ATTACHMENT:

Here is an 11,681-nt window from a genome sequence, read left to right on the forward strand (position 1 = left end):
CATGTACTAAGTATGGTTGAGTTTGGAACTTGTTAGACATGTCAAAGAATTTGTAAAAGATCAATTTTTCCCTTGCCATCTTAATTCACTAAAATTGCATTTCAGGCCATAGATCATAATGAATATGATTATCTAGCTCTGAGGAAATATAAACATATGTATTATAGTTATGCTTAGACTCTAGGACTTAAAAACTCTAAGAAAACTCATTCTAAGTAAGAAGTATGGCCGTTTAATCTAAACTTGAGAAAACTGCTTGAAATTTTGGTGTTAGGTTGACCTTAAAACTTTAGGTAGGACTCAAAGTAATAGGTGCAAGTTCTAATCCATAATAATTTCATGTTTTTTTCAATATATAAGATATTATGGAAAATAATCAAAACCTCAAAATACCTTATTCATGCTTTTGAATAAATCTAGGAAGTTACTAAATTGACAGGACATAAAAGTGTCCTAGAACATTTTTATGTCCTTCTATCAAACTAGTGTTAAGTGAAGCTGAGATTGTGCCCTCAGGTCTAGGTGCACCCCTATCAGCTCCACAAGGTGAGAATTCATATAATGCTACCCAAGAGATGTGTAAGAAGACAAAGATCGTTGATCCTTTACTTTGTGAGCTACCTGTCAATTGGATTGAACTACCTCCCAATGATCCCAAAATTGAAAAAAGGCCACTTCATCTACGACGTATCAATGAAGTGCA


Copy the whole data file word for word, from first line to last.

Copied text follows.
Here is an 11,681-nt window from a genome sequence, read left to right on the forward strand (position 1 = left end):
CATGTACTAAGTATGGTTGAGTTTGGAACTTGTTAGACATGTCAAAGAATTTGTAAAAGATCAATTTTTCCCTTGCCATCTTAATTCACTAAAATTGCATTTCAGGCCATAGATCATAATGAATATGATTATCTAGCTCTGAGGAAATATAAACATATGTATTATAGTTATGCTTAGACTCTAGGACTTAAAAACTCTAAGAAAACTCATTCTAAGTAAGAAGTATGGCCGTTTAATCTAAACTTGAGAAAACTGCTTGAAATTTTGGTGTTAGGTTGACCTTAAAACTTTAGGTAGGACTCAAAGTAATAGGTGCAAGTTCTAATCCATAATAATTTCATGTTTTTTTCAATATATAAGATATTATGGAAAATAATCAAAACCTCAAAATACCTTATTCATGCTTTTGAATAAATCTAGGAAGTTACTAAATTGACAGGACATAAAAGTGTCCTAGAACATTTTTATGTCCTTCTATCAAACTAGTGTTAAGTGAAGCTGAGATTGTGCCCTCAGGTCTAGGTGCACCCCTATCAGCTCCACAAGGTGAGAATTCATATAATGCTACCCAAGAGATGTGTAAGAAGACAAAGATCGTTGATCCTTTACTTTGTGAGCTACCTGTCAATTGGATTGAACTACCTCCCAATGATCCCAAAATTGAAAAAAGGCCACTTCATCTACGACGTATCAATGAAGTGCA